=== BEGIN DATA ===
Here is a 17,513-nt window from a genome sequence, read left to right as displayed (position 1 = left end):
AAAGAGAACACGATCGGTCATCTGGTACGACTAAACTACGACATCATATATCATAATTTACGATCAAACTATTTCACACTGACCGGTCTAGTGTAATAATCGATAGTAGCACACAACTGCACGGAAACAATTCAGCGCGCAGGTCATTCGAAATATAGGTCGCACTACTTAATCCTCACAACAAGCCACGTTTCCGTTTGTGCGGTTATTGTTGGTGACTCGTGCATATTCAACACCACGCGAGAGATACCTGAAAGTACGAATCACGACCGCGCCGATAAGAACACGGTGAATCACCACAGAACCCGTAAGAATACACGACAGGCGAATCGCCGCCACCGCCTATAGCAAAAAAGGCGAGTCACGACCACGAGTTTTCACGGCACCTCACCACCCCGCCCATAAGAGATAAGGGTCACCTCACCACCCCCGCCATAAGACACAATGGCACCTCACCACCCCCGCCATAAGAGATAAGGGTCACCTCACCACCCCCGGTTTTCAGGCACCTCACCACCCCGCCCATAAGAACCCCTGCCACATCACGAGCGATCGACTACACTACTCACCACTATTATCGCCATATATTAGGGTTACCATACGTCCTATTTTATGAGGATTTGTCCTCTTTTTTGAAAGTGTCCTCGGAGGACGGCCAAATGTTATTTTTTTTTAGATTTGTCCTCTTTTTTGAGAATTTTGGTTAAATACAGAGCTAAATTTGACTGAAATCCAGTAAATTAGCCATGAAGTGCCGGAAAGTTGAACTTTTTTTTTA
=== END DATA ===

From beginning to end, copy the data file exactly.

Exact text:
Here is a 17,513-nt window from a genome sequence, read left to right as displayed (position 1 = left end):
AAAGAGAACACGATCGGTCATCTGGTACGACTAAACTACGACATCATATATCATAATTTACGATCAAACTATTTCACACTGACCGGTCTAGTGTAATAATCGATAGTAGCACACAACTGCACGGAAACAATTCAGCGCGCAGGTCATTCGAAATATAGGTCGCACTACTTAATCCTCACAACAAGCCACGTTTCCGTTTGTGCGGTTATTGTTGGTGACTCGTGCATATTCAACACCACGCGAGAGATACCTGAAAGTACGAATCACGACCGCGCCGATAAGAACACGGTGAATCACCACAGAACCCGTAAGAATACACGACAGGCGAATCGCCGCCACCGCCTATAGCAAAAAAGGCGAGTCACGACCACGAGTTTTCACGGCACCTCACCACCCCGCCCATAAGAGATAAGGGTCACCTCACCACCCCCGCCATAAGACACAATGGCACCTCACCACCCCCGCCATAAGAGATAAGGGTCACCTCACCACCCCCGGTTTTCAGGCACCTCACCACCCCGCCCATAAGAACCCCTGCCACATCACGAGCGATCGACTACACTACTCACCACTATTATCGCCATATATTAGGGTTACCATACGTCCTATTTTATGAGGATTTGTCCTCTTTTTTGAAAGTGTCCTCGGAGGACGGCCAAATGTTATTTTTTTTTAGATTTGTCCTCTTTTTTGAGAATTTTGGTTAAATACAGAGCTAAATTTGACTGAAATCCAGTAAATTAGCCATGAAGTGCCGGAAAGTTGAACTTTTTTTTTA